Today we released the final version of Virtual Server 2005 R2 service pack 1. Available at no charge, this service pack adds support for hardware-assisted virtualization and improved backup services and compatibility.
A new feature to the service pack is Volume Shadow Services, which provides improved support for backup and disaster recovery. Instead of scheduling downtime for backing up each virtual machine individually, you can now take snapshot backups of physical machines, with no downtime.
Virtual Server 2005 R2 SP1 also supports host clustering, which offers customers minimal downtime depending on the speed of storage and amount of memory assigned to a virtual machine. Host clustering is storage agnostic, comes with Windows Server 2003 Enterprise or Datacenter editions, and is a high-availability solution for both planned and unplanned downtime. And with System Center Virtual Machine Manager, downloadable today as a beta 2 version, customers will have tools for high availability migration. I’m told there’s been more than 5,500 downloads of the product in the past 30 days.
Virtual Server 2005 R2 service pack 1 adds support for Novell SLES 10 and Solaris 10 as a guest operating system; bringing the total to 11 non-Windows operating systems supported on Virtual Server 2005 R2. In one year, there have been more than 15,000 downloads of the Linux add-ins for Virtual Server 2005 R2 … much better than we envisioned last year.
If you work in Northern California, be sure to check out PG&E’s hi-tech energy efficiency incentives. Here’s a comment from Mark Bramfitt, who runs the program:
“Virtualizing IT equipment is one of the key recommendations PG&E makes to data center operators seeking solutions for capacity limits, or simply searching for cost savings and environmental benefits. Customers who use any software solution that enables equipment consolidation, such as Microsoft’s Windows Virtual Server 2005 R2, are eligible for PG&E’s incentive program for this technology, and we look forward to working with users of Microsoft virtualization products.”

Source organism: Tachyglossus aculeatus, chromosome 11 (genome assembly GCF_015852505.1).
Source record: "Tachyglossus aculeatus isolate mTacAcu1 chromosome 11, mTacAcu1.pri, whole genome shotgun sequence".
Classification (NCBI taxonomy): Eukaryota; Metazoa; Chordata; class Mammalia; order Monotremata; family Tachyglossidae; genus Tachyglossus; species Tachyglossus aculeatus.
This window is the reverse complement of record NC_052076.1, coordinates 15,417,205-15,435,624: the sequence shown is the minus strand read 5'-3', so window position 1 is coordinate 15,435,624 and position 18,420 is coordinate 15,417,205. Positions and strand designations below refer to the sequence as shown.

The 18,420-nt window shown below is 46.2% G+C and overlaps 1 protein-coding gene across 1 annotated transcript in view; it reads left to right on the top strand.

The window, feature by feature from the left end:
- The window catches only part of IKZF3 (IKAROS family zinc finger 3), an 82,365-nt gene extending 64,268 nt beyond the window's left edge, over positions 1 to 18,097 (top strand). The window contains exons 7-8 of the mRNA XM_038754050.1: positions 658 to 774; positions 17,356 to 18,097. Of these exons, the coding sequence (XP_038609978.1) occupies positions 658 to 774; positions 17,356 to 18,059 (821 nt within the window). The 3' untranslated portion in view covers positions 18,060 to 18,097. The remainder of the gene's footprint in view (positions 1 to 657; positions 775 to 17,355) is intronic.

We’re also seeing uptake amongst hosting service providers. I’m told there are over 5,000 companies delivering hosted services to their customers using Microsoft products today. These services range from web hosting to high-end IT applications. Even Microsoft IT is using Virtual Server to offer utility computing.
Another example is RackForce, which spends at least 22% less time on support in March 2007 than it did in late 2005. Using Microsoft Virtual Server 2005 R2 SP1, RackForce mirrors a customer’s hosting environment on a backup server, and then, if a physical server fails, restore the customer’s site on another server in minutes. RackForce also uses virtual servers as “hot standby” backups that can boot instantly and take over for a physical server that experiences an outage.RackForce also is evaluating System Center Virtual Machine Manager to manage many physical and virtual servers, consolidate underused physical servers, and provision new virtual machines.
If you’re a hosting service prover, you should know that over five years ago Microsoft launched a subscription-based licensing program called the Service Provider License Agreement, which gives you a way to license MS products on a monthly basis.